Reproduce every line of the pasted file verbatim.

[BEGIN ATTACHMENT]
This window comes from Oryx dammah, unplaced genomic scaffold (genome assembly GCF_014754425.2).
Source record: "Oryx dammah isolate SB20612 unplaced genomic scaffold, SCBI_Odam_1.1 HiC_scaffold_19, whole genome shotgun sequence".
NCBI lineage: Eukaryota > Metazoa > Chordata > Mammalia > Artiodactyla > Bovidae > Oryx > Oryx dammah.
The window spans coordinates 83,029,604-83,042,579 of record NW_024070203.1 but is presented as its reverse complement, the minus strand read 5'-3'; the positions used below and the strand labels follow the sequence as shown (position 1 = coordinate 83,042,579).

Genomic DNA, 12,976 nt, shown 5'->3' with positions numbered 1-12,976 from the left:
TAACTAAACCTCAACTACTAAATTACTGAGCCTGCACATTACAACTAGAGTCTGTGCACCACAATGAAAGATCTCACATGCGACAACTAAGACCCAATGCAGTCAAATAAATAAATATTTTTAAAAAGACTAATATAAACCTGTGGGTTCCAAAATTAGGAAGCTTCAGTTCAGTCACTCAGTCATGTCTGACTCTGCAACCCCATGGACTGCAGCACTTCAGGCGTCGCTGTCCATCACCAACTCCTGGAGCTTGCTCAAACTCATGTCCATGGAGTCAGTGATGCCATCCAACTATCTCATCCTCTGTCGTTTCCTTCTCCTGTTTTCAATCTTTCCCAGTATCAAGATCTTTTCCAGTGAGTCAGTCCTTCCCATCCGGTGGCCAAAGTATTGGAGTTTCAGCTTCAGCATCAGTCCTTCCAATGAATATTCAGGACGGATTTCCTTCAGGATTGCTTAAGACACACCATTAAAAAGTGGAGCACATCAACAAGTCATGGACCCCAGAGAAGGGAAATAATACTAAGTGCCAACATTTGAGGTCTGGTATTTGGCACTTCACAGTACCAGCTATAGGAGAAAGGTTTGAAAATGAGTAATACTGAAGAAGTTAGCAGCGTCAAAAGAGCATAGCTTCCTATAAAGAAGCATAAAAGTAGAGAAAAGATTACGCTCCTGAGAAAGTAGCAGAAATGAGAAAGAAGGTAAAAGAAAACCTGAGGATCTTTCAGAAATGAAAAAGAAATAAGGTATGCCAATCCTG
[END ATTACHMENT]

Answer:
This window comes from Oryx dammah, unplaced genomic scaffold (genome assembly GCF_014754425.2).
Source record: "Oryx dammah isolate SB20612 unplaced genomic scaffold, SCBI_Odam_1.1 HiC_scaffold_19, whole genome shotgun sequence".
NCBI lineage: Eukaryota > Metazoa > Chordata > Mammalia > Artiodactyla > Bovidae > Oryx > Oryx dammah.
The window spans coordinates 83,029,604-83,042,579 of record NW_024070203.1 but is presented as its reverse complement, the minus strand read 5'-3'; the positions used below and the strand labels follow the sequence as shown (position 1 = coordinate 83,042,579).

Genomic DNA, 12,976 nt, shown 5'->3' with positions numbered 1-12,976 from the left:
TAACTAAACCTCAACTACTAAATTACTGAGCCTGCACATTACAACTAGAGTCTGTGCACCACAATGAAAGATCTCACATGCGACAACTAAGACCCAATGCAGTCAAATAAATAAATATTTTTAAAAAGACTAATATAAACCTGTGGGTTCCAAAATTAGGAAGCTTCAGTTCAGTCACTCAGTCATGTCTGACTCTGCAACCCCATGGACTGCAGCACTTCAGGCGTCGCTGTCCATCACCAACTCCTGGAGCTTGCTCAAACTCATGTCCATGGAGTCAGTGATGCCATCCAACTATCTCATCCTCTGTCGTTTCCTTCTCCTGTTTTCAATCTTTCCCAGTATCAAGATCTTTTCCAGTGAGTCAGTCCTTCCCATCCGGTGGCCAAAGTATTGGAGTTTCAGCTTCAGCATCAGTCCTTCCAATGAATATTCAGGACGGATTTCCTTCAGGATTGCTTAAGACACACCATTAAAAAGTGGAGCACATCAACAAGTCATGGACCCCAGAGAAGGGAAATAATACTAAGTGCCAACATTTGAGGTCTGGTATTTGGCACTTCACAGTACCAGCTATAGGAGAAAGGTTTGAAAATGAGTAATACTGAAGAAGTTAGCAGCGTCAAAAGAGCATAGCTTCCTATAAAGAAGCATAAAAGTAGAGAAAAGATTACGCTCCTGAGAAAGTAGCAGAAATGAGAAAGAAGGTAAAAGAAAACCTGAGGATCTTTCAGAAATGAAAAAGAAATAAGGTATGCCAATCCTG